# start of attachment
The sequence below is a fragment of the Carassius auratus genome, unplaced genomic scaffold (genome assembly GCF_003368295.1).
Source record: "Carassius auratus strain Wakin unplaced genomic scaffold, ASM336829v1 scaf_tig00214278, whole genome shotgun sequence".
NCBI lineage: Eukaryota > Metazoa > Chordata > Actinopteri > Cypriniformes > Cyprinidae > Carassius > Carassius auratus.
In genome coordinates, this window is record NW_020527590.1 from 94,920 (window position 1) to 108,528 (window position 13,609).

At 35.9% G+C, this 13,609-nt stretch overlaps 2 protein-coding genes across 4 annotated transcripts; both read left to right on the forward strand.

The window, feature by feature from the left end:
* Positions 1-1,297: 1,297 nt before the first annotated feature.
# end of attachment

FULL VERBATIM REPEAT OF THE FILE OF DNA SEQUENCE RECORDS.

The sequence below is a fragment of the Carassius auratus genome, unplaced genomic scaffold (genome assembly GCF_003368295.1).
Source record: "Carassius auratus strain Wakin unplaced genomic scaffold, ASM336829v1 scaf_tig00214278, whole genome shotgun sequence".
NCBI lineage: Eukaryota > Metazoa > Chordata > Actinopteri > Cypriniformes > Cyprinidae > Carassius > Carassius auratus.
In genome coordinates, this window is record NW_020527590.1 from 94,920 (window position 1) to 108,528 (window position 13,609).

At 35.9% G+C, this 13,609-nt stretch overlaps 2 protein-coding genes across 4 annotated transcripts; both read left to right on the forward strand.

The window, feature by feature from the left end:
* Positions 1-1,297: 1,297 nt before the first annotated feature.